How to Become a Medical Transcriptionist

Medical transcription training takes place through a junior college, vocational career school or distance learning program. Programs generally range from 12-month certificate programs to 24-month associate degrees. Online courses are also available through many schools. (See a list of schools here.)

Some of the subjects covered during medical transcription training programs may include:

  • Anatomy
  • Medical terminology
  • Pharmacology
  • Legal issues in health care
  • English grammar
  • Editing and proofreading
  • Typing accuracy and speed

Many programs also include externships in which students gain on-the-job experience under the supervision of a manager. These programs leave students particularly suited to direct employment.


Though accreditation is not required of medical transcription programs, some programs are voluntarily accredited by the Approval Committee for Certificate Programs (AACP), an organization established by the Association for Healthcare Documentation Integrity (AHDI) and the American Health Information Management Association (AHIMA). Employers do not usually require transcriptionists to have graduated from an AACP-approved program, but some certifications may require it.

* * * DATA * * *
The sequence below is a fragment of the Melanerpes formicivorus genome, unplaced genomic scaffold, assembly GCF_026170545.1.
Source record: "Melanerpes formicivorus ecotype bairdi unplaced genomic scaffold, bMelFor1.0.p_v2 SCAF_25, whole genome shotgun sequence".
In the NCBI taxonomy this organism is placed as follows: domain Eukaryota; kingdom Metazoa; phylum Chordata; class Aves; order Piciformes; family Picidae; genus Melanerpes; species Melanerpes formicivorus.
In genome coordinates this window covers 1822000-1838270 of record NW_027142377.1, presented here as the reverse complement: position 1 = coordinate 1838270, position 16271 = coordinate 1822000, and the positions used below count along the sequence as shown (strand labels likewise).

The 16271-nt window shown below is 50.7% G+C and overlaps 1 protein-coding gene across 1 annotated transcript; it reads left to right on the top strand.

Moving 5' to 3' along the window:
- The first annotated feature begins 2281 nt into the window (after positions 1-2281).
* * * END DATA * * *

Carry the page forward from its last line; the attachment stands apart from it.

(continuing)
There are two voluntary certifications offered by the AHDI: the Registered Medical Transcriptionist designation (RMT) and the Certified Medical Transcriptionist designation (CMT).

Recent graduates who have less than 2 years of experience can receive the RMT designation by passing the AHDI level 1 medical transcription exam. To be eligible for the CMT designation, medical transcriptionists must have at least 2 years of experience in acute care, working in more than one area of surgery and using different styles of format, report and dictation. The designation also requires passing a certification exam.

Here you can see what medical transcriptionist programs are available in your area.

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